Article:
3. What strongly held belief did you have at eighteen that you do not have now?
That bottle-green suited me, and that curly hair was a punishment for sins committed in a past life.
4. What were three works of art – book or painting or piece of music, etc – you can now say, had a great effect on you and influenced your own development as a writer?
Beethoven’s Violin Concerto ( one of the two LPs in our house for some years) showed me that “art” wasn’t just about entertainment. It was a way that humans could share some of the deep emotions we all have in common. (BBGuru: Oh, my…)
Riders in the Chariot by Patrick White showed me that Australia could be transformed into art – it didn’t have to be daffodils and moors, as I’d thought from my British-biased literature studies. Our own landscape and our own voices could be the vehicle for grand metaphoric stories.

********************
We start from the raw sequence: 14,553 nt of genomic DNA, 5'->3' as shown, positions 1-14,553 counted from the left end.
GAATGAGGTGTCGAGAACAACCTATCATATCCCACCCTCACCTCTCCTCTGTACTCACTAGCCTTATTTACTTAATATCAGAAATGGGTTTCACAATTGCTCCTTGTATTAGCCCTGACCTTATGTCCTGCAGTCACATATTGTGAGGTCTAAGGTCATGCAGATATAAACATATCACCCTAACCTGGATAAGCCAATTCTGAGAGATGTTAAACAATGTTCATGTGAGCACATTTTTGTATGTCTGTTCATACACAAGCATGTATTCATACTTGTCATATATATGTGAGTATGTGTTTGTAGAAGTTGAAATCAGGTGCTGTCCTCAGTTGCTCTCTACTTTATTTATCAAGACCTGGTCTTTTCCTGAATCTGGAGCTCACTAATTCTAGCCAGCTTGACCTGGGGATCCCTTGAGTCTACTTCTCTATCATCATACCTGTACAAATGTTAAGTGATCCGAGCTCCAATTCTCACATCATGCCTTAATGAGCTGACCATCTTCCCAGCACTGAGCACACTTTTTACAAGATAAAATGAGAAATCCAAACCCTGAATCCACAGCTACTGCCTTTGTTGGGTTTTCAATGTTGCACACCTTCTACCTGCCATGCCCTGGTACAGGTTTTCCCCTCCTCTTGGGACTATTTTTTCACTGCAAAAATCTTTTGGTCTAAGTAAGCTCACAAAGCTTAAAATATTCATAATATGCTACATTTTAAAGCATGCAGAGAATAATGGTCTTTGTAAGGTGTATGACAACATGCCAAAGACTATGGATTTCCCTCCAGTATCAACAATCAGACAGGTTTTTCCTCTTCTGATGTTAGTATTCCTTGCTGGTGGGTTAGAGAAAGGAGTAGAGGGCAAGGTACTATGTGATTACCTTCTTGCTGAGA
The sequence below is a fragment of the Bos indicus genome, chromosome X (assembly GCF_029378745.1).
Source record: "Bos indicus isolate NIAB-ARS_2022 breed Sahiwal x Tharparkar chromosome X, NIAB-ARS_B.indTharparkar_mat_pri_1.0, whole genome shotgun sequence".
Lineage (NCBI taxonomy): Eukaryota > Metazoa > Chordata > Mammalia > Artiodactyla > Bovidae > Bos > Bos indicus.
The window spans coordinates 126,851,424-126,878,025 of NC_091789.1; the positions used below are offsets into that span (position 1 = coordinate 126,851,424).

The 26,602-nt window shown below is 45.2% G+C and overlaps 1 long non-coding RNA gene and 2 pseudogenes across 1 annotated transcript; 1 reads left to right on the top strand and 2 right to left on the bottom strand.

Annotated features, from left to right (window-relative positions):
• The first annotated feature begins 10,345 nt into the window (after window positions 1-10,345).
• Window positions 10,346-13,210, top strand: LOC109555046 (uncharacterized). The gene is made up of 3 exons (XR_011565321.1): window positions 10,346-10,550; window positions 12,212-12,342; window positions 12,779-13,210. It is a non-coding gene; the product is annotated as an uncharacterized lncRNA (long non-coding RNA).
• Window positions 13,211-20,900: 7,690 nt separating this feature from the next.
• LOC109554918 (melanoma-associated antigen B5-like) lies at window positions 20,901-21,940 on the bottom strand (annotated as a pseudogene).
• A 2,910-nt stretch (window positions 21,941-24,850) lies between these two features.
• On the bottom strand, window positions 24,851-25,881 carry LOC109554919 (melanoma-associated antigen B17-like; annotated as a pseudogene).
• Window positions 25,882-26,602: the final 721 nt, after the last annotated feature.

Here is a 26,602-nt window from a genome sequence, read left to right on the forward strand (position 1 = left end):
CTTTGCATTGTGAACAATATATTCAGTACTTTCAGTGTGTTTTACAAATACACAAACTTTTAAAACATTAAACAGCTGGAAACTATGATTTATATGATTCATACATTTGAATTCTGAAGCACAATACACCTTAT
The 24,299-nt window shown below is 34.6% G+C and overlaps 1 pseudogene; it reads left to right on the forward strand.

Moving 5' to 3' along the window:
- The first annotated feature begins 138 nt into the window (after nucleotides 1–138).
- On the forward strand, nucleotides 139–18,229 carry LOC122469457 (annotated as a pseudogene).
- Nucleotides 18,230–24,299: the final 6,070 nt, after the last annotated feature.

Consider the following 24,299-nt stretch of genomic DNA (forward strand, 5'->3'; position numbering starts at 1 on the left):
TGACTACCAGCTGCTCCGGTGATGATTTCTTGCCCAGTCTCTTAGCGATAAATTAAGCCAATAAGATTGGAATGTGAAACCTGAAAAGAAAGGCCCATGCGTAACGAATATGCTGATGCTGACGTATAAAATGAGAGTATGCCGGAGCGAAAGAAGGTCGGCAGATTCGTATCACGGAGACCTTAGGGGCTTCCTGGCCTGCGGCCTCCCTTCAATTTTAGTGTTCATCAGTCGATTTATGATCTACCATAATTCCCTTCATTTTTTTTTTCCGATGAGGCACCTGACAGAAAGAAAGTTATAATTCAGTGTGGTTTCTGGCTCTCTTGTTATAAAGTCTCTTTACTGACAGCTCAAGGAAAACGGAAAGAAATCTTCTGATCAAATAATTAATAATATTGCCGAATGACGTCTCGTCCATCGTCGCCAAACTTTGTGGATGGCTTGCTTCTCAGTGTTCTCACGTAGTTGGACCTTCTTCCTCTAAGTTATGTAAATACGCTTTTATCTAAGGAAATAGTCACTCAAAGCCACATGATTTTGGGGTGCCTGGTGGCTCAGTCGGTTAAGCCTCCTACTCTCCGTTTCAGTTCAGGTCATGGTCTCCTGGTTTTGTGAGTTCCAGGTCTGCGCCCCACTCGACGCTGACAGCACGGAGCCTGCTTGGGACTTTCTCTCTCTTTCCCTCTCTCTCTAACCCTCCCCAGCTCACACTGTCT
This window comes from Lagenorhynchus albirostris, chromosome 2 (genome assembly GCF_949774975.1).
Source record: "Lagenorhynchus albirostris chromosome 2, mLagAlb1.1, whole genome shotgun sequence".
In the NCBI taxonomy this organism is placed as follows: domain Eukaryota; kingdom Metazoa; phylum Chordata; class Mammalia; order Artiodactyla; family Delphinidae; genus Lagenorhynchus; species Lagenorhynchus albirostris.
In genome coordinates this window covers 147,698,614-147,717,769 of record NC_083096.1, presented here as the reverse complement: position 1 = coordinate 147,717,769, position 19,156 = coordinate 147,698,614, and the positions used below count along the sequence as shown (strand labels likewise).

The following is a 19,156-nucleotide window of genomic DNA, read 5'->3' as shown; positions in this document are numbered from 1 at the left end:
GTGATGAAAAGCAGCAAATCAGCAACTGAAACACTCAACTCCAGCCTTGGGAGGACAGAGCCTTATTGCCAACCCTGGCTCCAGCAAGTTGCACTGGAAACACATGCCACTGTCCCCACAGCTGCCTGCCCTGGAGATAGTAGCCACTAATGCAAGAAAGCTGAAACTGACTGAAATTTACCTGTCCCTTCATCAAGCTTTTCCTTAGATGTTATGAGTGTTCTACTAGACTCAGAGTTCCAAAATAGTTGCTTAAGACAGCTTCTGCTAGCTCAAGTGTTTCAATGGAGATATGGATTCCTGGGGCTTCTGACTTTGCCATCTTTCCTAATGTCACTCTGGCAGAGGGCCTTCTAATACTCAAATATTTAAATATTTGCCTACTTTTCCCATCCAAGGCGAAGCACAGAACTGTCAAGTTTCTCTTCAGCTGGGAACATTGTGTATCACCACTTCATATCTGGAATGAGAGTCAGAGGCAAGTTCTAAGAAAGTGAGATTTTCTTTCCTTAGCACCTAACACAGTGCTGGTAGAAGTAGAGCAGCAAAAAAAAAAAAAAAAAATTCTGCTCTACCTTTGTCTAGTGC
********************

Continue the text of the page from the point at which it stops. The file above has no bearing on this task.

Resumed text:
Sidney Nolan’s “Ned Kelly” series had one message for me: be bold! Hang things upside down, make the floor crooked, disobey every rule. Never play safe, always go for the energy.
5. Considering the innumerable artistic avenues open to you, why did you choose to write a novel?
I was short-sighted as a child but was only diagnosed at age 14. For all those years, the world beyond my nose was a blur, but the world of words and books was vividly real. Even after I got glasses I loved the way you could go anywhere, feel anything, be anyone, with words.
6. Please tell us about your latest novel…
Sarah Thornhill is the sequel to The Secret River – the next generation, set in the middle of the nineteenth century. The story is told by the daughter of the main character in the earlier book. She grows up knowing nothing about the past – nothing about the massacre of Aboriginal people that her father was part of. She falls in love with handsome Jack Langland, knowing that his mother was an Aboriginal woman, but never dreaming that fact will ever have anything to do with her.
But the dirty secret in her father’s past comes to light, and she’s confronted with the ugly legacy he’s has left her. It seems the end of her hopes for a life with Jack, but in the end it leads her towards new kinds of wisdom.